The automakers' bailout will not boost Wall Street as investors are unlikely to see advantages in subsidies granted to "dinosaurs," Hugh Hendry, chief investment officer and partner at Eclectica told CNBC.
The White House and congressional Democrats on Tuesday night reached an agreement in principle on a $15 billion proposal for bailing out U.S. automakers, which may include naming former Federal Reserve Chairman Paul Volcker as a "car czar" overseeing the industry's restructuring.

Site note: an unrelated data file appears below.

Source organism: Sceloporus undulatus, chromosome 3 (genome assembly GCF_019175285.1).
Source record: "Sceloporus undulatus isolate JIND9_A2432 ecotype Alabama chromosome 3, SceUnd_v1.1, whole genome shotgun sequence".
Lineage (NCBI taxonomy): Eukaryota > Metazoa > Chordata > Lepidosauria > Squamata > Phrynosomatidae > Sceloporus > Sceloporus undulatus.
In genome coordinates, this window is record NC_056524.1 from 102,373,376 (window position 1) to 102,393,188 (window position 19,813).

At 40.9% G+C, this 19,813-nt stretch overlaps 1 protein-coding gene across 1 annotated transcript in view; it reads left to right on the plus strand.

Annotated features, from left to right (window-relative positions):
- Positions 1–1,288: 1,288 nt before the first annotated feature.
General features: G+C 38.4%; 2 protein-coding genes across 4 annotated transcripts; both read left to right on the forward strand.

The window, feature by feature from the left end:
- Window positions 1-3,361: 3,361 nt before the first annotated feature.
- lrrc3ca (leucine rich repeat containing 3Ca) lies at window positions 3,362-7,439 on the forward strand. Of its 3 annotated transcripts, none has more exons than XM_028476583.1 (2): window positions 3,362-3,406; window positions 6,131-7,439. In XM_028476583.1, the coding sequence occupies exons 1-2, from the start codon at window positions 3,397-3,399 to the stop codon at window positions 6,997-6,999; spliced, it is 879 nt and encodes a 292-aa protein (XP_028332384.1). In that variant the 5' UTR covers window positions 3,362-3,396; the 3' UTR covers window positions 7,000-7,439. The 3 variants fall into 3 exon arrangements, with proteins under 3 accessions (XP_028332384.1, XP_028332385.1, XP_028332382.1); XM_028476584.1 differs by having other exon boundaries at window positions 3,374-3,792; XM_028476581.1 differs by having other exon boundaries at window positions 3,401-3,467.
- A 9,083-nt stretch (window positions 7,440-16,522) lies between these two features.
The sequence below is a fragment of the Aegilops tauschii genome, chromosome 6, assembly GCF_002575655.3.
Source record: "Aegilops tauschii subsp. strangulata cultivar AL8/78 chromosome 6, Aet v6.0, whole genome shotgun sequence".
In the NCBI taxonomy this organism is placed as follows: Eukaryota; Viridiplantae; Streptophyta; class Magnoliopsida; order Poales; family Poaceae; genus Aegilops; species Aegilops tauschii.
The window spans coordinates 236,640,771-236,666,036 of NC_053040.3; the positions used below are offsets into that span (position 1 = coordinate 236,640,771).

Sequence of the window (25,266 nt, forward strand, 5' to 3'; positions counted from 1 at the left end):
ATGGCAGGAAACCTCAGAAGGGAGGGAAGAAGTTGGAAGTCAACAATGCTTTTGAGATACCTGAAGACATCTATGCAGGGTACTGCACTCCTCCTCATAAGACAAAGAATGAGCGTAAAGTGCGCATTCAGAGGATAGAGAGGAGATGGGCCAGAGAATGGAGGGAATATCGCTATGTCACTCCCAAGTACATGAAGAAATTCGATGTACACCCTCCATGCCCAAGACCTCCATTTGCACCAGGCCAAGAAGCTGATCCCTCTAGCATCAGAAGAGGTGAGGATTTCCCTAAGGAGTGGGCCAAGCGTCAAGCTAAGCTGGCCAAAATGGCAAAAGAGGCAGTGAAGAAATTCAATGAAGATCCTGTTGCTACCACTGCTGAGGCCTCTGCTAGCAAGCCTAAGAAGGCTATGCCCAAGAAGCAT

"There's nothing bullish about the deal of preserving dinosaurs into your economy," Hendry said, forecasting that the stock market would fall after the decision is taken.
"This is nationalization. This is nationalization. Americans just can't see it. A car czar! What does Paul Volcker know about this? What did Stalin do for the economy of Russia? That's where we're heading now."
Following the bailout, living standards for the average American will fall further and car prices will rise, as it happens in Europe, Hendry predicted.
"The reality is, car prices are twice in Europe what they are in America because we have to 'parlez-vous Francais'…we have to subsidize the French making cars," Hendry said.